How well does the average big game hunter shoot?

Roughrice, I’m sure that you are aware of, but not likely to encounter in Louisiana, unless you’re hunting in the Tunica Hills 😁 … temperature related thermals. In the mountains, generally……as the day warms, the thermals rise, bringing your scent uphill. As the evening comes on….the reverse is true!

So, you try to be above suspected game before first light, and on the lower slopes come evening! memtb
Strange thread! Aren't we all HUNTERS? I've seen alot of pics here daily of conquests in the field. So it must be the number of rounds sent down range that is the determining factor then? Or is it Paper doesn't bleed, or run away if poorly hit or missed. So I guess the comments are if I get this right...when we are hunting we must shoot at least a 3" group and stay within 200 yards...and then go back to 500-1500 to punch our targets! Sorry...just confused...I may shoot 1500 + rounds a year .....but I'm a hunter too!
skipglo buddy you hit the nail on the head.We all are hunters,what ever our age or experience level.
I don't hunt for others,unless someone is out of meat and starving and then I will gladly split my deer/elk with them.
I hunt for my family and myself and have been doing so since I was age 7 when I killed my first deer.
I don't compete but have had great days at the range and some not so great days but every day shooting is a good day.
All have fun!
Old Rooster
I'm an above average marksman but that isn't saying much these days. I generally shoot sub moa. I know MOST of my limitations and try not to overstep them. I generally don't shoot at a moving animal unless it's just strolling enjoying the day or grazing. I don't have very much experience with reading the wind. S.C. doesn't have very much wind compared to western states, so that is tough and finding a place to shoot safely over 500yds is tough. I used to instruct safely and marksmanship for my hunting clubs over the years and getting some people to accept their limitations under the circumstances sometimes is tougher than teaching marksmanship and safety. AND let's not forget that little redheaded demon known as buck/rack fever. I've experienced adult hunters just go to nothing over horns.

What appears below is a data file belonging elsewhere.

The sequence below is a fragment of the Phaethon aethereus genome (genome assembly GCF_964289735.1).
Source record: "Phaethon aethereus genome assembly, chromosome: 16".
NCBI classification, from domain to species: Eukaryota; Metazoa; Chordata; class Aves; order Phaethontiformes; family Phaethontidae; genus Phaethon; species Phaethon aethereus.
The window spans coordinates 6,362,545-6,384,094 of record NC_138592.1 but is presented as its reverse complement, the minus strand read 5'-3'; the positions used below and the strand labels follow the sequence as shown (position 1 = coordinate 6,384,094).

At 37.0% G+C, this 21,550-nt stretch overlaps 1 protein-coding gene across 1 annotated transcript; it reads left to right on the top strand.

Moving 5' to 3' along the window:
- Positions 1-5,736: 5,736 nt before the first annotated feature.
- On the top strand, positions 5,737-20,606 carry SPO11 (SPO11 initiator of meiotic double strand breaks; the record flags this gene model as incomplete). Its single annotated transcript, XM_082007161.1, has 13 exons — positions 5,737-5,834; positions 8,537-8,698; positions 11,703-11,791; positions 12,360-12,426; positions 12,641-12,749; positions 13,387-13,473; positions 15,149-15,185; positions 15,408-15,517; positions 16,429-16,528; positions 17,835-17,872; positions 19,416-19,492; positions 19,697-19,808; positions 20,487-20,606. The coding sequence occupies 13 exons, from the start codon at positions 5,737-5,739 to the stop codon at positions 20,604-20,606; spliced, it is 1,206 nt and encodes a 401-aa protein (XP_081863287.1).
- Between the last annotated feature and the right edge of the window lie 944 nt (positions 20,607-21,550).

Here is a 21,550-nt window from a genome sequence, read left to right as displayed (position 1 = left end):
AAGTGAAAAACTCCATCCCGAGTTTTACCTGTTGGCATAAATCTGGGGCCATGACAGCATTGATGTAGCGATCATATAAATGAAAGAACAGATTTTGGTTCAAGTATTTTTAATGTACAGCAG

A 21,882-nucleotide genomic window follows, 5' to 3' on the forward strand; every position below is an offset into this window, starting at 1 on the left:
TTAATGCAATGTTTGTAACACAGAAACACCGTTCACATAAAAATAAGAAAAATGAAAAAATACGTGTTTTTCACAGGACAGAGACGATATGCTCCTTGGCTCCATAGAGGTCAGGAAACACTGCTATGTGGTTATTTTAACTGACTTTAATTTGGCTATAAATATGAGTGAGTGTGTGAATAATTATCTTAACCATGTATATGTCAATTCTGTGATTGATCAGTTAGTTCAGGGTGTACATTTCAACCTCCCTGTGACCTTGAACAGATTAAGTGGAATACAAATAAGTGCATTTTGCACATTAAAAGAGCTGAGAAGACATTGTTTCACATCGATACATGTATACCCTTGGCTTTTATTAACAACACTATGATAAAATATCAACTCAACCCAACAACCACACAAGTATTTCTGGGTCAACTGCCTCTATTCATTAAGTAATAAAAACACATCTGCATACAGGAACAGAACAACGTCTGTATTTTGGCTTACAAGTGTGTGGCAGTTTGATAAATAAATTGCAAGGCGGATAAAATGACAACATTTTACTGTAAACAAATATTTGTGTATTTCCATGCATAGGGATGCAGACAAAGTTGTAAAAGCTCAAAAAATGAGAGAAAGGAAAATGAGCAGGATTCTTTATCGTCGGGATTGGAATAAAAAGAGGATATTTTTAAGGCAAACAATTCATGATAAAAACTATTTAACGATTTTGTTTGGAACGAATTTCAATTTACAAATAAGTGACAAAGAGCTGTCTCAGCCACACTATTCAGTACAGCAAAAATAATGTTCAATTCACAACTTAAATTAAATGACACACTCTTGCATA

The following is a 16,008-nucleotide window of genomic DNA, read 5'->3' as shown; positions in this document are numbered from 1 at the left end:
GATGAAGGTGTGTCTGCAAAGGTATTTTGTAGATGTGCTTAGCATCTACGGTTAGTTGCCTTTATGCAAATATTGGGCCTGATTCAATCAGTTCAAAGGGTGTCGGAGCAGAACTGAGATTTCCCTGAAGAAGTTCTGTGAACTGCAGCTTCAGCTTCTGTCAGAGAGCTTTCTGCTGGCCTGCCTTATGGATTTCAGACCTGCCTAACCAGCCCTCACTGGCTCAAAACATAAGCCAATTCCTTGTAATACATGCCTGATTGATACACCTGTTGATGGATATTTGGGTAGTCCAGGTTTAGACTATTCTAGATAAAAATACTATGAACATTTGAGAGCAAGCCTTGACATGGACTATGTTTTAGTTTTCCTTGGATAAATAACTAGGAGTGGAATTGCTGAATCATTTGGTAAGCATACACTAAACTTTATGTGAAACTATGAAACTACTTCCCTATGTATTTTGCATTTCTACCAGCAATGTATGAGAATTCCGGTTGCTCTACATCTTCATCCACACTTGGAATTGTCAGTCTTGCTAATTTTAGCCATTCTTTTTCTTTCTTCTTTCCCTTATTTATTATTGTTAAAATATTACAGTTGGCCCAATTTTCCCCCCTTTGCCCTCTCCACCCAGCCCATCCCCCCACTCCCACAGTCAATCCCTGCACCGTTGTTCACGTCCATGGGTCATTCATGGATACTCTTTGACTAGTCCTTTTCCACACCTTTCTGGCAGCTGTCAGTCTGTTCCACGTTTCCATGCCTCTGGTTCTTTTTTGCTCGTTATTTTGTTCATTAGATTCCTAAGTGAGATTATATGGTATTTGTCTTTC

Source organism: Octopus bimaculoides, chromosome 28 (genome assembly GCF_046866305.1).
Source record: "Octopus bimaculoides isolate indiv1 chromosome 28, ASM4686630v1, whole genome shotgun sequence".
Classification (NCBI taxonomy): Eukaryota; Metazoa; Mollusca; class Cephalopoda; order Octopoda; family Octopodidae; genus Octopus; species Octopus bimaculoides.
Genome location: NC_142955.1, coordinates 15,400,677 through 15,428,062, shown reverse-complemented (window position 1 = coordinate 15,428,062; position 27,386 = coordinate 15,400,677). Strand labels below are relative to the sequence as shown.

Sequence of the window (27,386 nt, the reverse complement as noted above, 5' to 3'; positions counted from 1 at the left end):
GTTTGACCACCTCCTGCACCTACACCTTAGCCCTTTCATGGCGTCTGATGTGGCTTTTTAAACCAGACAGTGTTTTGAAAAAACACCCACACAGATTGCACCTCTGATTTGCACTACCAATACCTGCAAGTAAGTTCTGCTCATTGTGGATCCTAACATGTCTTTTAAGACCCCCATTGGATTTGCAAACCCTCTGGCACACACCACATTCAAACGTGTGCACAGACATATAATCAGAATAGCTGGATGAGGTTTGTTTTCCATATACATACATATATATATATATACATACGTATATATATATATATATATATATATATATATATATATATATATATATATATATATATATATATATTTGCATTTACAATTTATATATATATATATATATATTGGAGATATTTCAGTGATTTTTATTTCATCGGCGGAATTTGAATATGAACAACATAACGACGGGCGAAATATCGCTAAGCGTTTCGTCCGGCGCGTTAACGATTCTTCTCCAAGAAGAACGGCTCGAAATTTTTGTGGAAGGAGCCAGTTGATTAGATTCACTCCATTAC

Like I've told some people is before you disengage the safely engage your brain.

My worse case of buck fever was on a doe. It was one of my funest hunts so I wrote a story about it. I will post in "general".
This is my 36th year as a big game outfitter in Wyoming. I guided before that. I've also guided a few other states. I could tell you stories that would make your hair stand on end. Most people can't shoot. Plain and simple, they can't shoot. Add that to the fact that most can't walk and couple it with the fact they can't see well and it creates a real problem. But everybody wants a 180 mule deer, a 350 bull elk, etc.

I have an 800+ yard range at home. I also build rifles and I shoot quite a bit. Not as much as LanceT but a lot. I bet most hunters don't shoot 20 rounds per year before they arrive here. We make everyone shoot. I have had MANY people that don't even know how to load or unload their rifle. I've seen some drop the hinged floorplate and try to load their rifle from the bottom, then mash the floorplate against the ammo. But others don't even know about the hinged floorplate, so they unload their magazine by running all the ammo in the magazine through the chamber by opening and closing the bolt 3-4 times. Many have "practice ammo" and "hunt ammo" different bullets and weights. We had one guy walk in the house and unload "John Wayne style" by working his bolt. Oops, had his finger on the trigger and shot through 2 walls and the shower before it buried itself in the exterior wall. This after passing signs that say "ABSOLUTELY NO LOADED FIREARMS IN THE HOUSE." Needless to say, that did not sell well with me.